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Burnt: Poetry by Darlington Chukwunyere

-for Kechi Okwuchi, the miracle Sosoliso air crash survivor.

Burnt desires, burnt dreams.
Yes, she once had a dream,
Someday she’d catwalk down a golden carpet,
Pose to colourful paparazzo,
Sign beautiful autographs,
and join the league of super models.
Straight legs, killer curves, nice hips, sexy lips.
She’s got them all.
Oh yeah, she’s got the moves too.
It was a big future, a big dream,
Every girl’s dream.
But then came the agony of reality’s irony
No one knows tomorrow.
The one thing that defiles humanity.
Else, she would’ve missed that flight.
The threshold of her fateful plight.
Some say life in Africa is like living next door to hell.
But her case was different.
She was aloft, cruising the smiling clouds.
just few steps below heaven’s gate.
she looks through the window,
her jaw drops.
few inches away from the floating aircraft,
she beholds a flamboyant panorama of crystal spirals of clouds,
juxtaposed like a mixture of immaculate white wools
and pure turquoises of blue corals, and cheerful light.
she can smell the glistening clouds from the window,
some part of her feels like jumping off the plane,
for a feel, and a real taste if possible,
of the alluring clouds.
the sight transports her into heaven,
nothing else matters to her at this point…
nothing else,
except the sudden wobbly voice of the local pilot.
beneath the voice,
the pilot shudders like a rusted clockwork.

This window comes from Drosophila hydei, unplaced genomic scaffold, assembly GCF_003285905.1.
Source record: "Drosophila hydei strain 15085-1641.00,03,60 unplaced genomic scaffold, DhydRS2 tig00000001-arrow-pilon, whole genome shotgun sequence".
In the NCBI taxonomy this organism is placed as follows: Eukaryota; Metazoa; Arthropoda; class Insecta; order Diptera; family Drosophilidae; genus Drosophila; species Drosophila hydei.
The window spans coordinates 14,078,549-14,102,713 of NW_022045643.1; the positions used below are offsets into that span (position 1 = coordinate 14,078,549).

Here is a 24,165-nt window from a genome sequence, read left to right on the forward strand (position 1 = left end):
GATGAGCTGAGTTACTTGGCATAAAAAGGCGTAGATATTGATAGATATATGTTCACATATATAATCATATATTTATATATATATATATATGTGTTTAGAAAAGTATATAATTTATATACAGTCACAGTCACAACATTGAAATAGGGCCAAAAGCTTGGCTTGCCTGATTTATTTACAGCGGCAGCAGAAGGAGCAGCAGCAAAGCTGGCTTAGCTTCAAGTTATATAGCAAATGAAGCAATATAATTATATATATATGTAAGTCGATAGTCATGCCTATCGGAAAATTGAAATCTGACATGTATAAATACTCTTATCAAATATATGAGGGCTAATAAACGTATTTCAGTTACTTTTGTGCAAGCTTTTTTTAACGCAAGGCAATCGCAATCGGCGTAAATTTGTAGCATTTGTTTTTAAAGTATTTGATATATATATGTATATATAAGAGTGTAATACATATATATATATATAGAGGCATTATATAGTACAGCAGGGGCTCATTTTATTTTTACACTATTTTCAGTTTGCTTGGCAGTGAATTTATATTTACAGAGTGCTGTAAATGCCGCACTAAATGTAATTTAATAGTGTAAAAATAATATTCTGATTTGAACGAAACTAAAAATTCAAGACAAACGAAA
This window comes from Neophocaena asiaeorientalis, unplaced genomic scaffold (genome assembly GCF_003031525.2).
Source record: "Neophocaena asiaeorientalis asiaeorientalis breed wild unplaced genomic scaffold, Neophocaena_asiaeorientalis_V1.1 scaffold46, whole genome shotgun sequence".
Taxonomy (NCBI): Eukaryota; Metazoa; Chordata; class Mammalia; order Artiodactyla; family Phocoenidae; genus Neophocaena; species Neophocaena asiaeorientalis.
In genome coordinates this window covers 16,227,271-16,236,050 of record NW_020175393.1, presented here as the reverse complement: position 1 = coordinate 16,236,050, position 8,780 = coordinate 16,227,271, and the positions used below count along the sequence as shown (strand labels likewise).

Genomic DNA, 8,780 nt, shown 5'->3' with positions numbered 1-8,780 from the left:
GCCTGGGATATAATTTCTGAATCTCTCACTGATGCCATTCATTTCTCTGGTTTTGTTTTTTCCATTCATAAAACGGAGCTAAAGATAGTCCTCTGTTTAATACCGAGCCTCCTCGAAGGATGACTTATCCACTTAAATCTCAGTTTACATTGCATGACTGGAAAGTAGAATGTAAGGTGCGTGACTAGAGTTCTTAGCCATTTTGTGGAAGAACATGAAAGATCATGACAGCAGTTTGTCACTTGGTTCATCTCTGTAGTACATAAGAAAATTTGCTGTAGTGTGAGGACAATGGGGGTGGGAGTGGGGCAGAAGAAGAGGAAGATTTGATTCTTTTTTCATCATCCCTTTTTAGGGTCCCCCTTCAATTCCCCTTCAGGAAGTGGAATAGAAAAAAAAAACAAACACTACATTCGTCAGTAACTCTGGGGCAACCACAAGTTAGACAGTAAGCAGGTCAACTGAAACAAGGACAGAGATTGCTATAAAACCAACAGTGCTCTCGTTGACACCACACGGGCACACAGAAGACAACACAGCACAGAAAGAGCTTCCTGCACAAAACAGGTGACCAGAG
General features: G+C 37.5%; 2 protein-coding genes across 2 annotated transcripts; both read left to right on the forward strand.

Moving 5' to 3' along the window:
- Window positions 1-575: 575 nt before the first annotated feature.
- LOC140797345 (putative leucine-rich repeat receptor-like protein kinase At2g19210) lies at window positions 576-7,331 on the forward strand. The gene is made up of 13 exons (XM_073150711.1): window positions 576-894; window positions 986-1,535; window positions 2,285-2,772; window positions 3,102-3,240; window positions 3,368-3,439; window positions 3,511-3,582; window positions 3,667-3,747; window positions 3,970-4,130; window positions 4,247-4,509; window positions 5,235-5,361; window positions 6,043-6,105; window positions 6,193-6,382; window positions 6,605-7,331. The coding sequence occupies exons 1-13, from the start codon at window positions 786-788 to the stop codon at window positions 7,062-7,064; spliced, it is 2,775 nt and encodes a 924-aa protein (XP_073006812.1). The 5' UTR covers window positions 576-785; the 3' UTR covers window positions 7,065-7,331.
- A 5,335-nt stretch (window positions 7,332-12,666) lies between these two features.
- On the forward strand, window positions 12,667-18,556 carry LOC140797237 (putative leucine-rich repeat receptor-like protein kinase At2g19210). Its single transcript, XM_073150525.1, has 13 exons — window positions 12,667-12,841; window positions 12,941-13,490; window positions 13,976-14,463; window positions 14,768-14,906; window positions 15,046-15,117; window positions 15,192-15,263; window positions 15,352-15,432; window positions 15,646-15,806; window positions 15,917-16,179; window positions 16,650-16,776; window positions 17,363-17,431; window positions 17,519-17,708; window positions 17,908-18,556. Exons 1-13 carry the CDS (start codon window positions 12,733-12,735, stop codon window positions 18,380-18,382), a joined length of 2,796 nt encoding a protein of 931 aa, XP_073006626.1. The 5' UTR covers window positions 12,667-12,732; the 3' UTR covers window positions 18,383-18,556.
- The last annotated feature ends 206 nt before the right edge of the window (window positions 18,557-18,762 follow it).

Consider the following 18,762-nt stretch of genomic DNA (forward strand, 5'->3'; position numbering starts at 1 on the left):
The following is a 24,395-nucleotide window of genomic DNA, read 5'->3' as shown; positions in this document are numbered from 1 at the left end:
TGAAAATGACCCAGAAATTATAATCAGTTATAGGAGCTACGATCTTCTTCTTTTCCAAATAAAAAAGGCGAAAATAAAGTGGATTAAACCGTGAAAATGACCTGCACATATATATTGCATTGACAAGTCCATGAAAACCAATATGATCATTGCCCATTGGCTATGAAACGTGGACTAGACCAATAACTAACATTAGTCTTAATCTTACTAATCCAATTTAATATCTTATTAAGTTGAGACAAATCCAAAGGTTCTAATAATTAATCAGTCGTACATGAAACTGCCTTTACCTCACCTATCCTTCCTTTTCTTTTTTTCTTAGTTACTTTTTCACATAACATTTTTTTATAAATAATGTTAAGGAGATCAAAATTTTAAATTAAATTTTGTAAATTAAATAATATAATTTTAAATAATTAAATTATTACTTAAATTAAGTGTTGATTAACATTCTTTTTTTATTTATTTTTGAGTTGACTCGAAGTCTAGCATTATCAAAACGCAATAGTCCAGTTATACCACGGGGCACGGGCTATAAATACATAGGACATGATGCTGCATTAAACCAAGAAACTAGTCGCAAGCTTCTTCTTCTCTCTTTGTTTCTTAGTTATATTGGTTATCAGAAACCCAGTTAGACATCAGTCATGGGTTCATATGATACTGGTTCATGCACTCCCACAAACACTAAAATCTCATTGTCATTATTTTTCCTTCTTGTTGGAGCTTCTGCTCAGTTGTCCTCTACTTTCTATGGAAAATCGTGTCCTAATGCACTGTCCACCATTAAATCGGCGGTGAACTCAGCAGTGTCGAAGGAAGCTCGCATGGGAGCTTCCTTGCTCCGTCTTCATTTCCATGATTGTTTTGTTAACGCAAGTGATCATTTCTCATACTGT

“ladies and gentlemen,
please say your last prayers.”
her little party is over.
the pilot is not a comedian.
the old man sitting next to her begins his last prayers
the woman sitting opposite is already casting and binding many demons.
the bearded long-man behind her is praying too
the plane begins to stall.
losing altitude upon altitude.
hope becomes deaf to all prayers.
death creeps closer
despair woos her to slumber
and fear grips her eye lids to nothingness.
Then she wakes in a hospital.
Wrapped like an Egyptian mummy.
Burnt beyond recognition.
Everything once colourful
burnt, forgotten, faded with the crash.
And so it happened.
Everything got burnt.
Everything colourful.
Everything wonderful.
Everything faded with crash smokes.
Faraway to gloomy clouds.
But one thing was left behind
Her true beauty.
Invaluable pulchritude of talent, passion and strong will.
Mine with her, was love at first sight
as she stood before the judges
An American idol
I crowned her my very own idol
I love her, neither for her sonority nor for empathy.
But for true appreciation of Aphrodite.
She may be burnt, defaced, and redecorated.
She remains a symbol of true beauty.
An icon of passion, talents, and cherished dreams.
She remains intact, raging, and pacing for her destination.
If she can, thus this far,
what then is my excuse?
Poetry: Darlington Chukwunyere
Image: remixed

Darlington Chukwunyere
Darlington Chukwunyere
Nigerian born Darlington Chukwunyere is a thespian of Unizik Theatre, a screenwriter, a poet, and a self-published author. He co-wrote Gold Dust Ikenga which was premiered in London in 2017 by Silver Achugamonye’s UK-based Silver-Globe Sines. His voice has been heard on Kalahari Review, Klintji magazine, the Voices Project, and elsewhere.


  1. As I watched her perform on the glorious stage of American Idol, I too named her my own idol. And like you, I did this not because of sonority or empathy. Thanks for sharing. May this message give to them who have lost their game for one setback or another a reason to push on.

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